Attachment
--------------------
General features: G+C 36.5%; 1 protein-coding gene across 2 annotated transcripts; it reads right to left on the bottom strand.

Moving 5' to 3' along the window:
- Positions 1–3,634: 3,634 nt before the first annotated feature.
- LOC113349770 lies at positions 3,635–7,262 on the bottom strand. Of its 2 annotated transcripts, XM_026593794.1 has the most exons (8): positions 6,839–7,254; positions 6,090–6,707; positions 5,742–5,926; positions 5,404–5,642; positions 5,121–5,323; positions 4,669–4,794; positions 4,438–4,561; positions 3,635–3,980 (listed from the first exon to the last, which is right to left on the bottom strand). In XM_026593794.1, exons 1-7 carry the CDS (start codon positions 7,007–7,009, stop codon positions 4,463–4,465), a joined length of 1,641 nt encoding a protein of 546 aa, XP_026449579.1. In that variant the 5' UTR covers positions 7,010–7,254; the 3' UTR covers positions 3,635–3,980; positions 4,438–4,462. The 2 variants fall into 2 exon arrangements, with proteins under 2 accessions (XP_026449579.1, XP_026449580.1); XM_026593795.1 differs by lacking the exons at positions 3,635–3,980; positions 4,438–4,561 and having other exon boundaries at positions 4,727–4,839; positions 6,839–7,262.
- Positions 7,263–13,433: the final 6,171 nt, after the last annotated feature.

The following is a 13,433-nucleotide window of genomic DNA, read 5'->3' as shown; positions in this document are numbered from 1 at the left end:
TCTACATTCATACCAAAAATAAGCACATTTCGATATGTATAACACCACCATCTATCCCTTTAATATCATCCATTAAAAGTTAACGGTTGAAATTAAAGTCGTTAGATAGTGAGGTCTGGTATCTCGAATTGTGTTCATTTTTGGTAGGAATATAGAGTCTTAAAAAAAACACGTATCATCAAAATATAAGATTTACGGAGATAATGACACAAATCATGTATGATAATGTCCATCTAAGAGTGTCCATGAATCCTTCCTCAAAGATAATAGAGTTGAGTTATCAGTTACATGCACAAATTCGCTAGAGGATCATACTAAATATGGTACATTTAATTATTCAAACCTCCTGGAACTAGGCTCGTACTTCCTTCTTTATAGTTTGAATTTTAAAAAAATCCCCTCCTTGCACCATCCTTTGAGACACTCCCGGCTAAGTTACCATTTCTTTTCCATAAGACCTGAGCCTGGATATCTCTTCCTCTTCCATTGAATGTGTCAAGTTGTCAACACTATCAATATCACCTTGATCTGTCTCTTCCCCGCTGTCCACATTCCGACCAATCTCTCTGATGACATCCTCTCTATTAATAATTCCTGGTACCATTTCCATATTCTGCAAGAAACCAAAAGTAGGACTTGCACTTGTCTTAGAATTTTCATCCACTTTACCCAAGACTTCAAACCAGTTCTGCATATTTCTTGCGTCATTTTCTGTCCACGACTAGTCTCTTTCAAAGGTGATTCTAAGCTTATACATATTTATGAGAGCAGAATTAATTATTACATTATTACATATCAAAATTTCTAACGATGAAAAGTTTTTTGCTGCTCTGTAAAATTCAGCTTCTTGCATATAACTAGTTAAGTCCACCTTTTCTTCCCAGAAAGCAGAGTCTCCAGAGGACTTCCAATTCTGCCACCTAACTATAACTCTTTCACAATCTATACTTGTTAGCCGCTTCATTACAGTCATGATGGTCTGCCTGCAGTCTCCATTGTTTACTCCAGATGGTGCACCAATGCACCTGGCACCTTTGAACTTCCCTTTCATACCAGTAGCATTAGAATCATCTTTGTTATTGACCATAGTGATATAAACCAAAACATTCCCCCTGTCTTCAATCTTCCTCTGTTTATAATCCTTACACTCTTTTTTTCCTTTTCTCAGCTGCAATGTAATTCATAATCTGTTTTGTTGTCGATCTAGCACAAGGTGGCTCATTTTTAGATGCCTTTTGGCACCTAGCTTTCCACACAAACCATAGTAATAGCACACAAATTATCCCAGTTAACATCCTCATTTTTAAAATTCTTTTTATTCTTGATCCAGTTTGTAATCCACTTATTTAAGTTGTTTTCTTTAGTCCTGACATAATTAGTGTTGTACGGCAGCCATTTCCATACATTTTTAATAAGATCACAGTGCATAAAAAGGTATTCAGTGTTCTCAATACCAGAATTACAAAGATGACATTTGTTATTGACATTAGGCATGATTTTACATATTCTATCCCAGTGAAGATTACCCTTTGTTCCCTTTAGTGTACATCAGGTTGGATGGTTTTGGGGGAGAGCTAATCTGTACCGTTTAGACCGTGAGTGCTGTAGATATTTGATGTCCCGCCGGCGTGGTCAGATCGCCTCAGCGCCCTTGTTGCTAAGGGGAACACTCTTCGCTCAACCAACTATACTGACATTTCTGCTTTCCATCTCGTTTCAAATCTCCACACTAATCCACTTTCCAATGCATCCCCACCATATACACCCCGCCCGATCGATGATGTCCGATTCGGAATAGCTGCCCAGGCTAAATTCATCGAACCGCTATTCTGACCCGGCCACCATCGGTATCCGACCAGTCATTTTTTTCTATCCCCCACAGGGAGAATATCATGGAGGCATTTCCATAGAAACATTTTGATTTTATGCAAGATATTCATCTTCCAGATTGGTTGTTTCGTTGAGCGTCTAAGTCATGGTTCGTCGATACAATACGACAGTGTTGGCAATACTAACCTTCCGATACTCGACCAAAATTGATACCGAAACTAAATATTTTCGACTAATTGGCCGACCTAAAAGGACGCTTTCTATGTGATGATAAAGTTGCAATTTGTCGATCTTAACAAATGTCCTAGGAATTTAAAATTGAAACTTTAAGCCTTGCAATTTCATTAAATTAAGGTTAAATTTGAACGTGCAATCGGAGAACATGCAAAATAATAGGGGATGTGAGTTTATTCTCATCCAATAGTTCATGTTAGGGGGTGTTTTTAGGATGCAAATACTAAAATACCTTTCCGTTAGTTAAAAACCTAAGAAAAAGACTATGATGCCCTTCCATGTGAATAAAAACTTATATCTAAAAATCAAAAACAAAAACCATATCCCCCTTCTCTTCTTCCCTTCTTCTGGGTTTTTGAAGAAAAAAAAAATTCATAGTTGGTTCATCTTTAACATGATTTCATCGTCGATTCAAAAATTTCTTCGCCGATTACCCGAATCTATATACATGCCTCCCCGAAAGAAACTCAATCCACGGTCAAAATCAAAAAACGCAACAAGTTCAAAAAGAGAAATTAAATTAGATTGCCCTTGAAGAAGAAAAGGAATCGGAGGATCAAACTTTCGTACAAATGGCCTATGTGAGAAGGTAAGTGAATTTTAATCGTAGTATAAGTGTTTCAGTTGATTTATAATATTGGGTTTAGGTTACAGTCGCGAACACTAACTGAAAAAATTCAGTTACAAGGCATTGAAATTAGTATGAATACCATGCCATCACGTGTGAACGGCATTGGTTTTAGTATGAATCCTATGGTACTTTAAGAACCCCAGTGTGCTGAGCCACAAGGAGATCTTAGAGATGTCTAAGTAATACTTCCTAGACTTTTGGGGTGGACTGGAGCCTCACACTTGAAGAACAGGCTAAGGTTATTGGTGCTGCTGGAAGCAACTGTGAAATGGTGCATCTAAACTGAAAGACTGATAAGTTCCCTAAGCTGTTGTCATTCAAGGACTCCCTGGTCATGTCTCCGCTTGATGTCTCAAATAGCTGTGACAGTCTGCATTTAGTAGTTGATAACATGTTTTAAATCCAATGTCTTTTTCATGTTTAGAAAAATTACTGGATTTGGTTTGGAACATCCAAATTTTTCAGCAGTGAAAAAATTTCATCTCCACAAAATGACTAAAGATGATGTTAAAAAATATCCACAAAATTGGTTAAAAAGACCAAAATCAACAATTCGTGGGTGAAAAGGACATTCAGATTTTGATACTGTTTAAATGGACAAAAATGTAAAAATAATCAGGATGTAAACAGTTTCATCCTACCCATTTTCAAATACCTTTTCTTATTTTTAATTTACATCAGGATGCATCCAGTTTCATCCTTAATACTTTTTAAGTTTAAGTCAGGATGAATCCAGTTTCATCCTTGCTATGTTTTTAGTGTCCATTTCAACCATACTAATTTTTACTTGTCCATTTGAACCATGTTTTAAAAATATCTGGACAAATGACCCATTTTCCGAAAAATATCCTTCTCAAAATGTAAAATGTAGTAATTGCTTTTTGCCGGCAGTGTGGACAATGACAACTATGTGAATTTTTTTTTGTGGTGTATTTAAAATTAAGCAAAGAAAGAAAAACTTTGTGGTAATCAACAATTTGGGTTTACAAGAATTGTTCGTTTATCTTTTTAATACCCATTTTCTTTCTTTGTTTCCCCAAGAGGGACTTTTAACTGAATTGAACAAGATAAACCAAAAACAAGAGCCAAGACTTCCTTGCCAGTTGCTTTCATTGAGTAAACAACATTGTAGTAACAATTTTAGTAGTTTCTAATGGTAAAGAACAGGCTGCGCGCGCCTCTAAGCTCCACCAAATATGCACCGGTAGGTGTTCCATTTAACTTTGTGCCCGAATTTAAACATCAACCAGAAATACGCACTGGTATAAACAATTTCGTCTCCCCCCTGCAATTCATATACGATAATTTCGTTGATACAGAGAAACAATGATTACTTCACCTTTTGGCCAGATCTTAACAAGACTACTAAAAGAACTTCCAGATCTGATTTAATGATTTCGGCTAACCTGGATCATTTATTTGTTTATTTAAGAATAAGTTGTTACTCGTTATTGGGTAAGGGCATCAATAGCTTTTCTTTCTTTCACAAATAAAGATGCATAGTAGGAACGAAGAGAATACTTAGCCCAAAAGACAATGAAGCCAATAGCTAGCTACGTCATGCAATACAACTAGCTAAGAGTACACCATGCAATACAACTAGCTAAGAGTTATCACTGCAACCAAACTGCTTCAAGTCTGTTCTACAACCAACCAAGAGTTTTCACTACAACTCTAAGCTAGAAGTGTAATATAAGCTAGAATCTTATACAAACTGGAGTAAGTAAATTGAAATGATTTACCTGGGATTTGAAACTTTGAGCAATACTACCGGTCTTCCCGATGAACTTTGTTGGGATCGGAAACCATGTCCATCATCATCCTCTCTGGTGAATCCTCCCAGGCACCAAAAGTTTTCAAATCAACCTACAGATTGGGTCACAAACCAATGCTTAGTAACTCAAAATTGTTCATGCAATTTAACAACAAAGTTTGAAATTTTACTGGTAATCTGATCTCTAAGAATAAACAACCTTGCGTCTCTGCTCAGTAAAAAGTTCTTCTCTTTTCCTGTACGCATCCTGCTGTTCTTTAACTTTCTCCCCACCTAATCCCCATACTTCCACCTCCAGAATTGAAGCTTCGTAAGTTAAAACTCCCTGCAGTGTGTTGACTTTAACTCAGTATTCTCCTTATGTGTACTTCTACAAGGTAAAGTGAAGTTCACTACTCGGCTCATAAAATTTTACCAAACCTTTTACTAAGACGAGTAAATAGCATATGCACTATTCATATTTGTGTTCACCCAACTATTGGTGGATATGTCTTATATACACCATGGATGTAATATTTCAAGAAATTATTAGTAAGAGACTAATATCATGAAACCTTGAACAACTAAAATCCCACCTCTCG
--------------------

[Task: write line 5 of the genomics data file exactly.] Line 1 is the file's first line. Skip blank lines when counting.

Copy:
- Positions 7,263–13,433: the final 6,171 nt, after the last annotated feature.